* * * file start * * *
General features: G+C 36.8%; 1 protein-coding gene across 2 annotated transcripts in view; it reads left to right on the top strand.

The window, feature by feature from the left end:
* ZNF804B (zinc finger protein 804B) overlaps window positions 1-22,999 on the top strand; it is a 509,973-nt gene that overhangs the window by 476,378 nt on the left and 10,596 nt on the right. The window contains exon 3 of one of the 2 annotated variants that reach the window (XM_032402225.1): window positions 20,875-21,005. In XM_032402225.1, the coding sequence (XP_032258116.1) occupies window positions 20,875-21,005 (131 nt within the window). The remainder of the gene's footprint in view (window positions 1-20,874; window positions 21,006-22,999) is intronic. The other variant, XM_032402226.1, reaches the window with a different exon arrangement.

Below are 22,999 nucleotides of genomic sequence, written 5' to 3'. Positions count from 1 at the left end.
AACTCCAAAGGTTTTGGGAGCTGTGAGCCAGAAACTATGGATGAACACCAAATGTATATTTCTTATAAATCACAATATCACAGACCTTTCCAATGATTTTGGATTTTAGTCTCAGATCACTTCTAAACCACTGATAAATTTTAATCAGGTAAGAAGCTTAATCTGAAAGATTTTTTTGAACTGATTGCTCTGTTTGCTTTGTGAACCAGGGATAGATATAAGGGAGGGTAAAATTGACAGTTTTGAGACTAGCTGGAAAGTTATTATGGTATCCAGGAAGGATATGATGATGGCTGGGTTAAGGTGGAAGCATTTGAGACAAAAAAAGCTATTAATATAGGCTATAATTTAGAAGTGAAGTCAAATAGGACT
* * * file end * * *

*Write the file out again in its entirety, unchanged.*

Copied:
General features: G+C 36.8%; 1 protein-coding gene across 2 annotated transcripts in view; it reads left to right on the top strand.

The window, feature by feature from the left end:
* ZNF804B (zinc finger protein 804B) overlaps window positions 1-22,999 on the top strand; it is a 509,973-nt gene that overhangs the window by 476,378 nt on the left and 10,596 nt on the right. The window contains exon 3 of one of the 2 annotated variants that reach the window (XM_032402225.1): window positions 20,875-21,005. In XM_032402225.1, the coding sequence (XP_032258116.1) occupies window positions 20,875-21,005 (131 nt within the window). The remainder of the gene's footprint in view (window positions 1-20,874; window positions 21,006-22,999) is intronic. The other variant, XM_032402226.1, reaches the window with a different exon arrangement.

Below are 22,999 nucleotides of genomic sequence, written 5' to 3'. Positions count from 1 at the left end.
AACTCCAAAGGTTTTGGGAGCTGTGAGCCAGAAACTATGGATGAACACCAAATGTATATTTCTTATAAATCACAATATCACAGACCTTTCCAATGATTTTGGATTTTAGTCTCAGATCACTTCTAAACCACTGATAAATTTTAATCAGGTAAGAAGCTTAATCTGAAAGATTTTTTTGAACTGATTGCTCTGTTTGCTTTGTGAACCAGGGATAGATATAAGGGAGGGTAAAATTGACAGTTTTGAGACTAGCTGGAAAGTTATTATGGTATCCAGGAAGGATATGATGATGGCTGGGTTAAGGTGGAAGCATTTGAGACAAAAAAAGCTATTAATATAGGCTATAATTTAGAAGTGAAGTCAAATAGGACT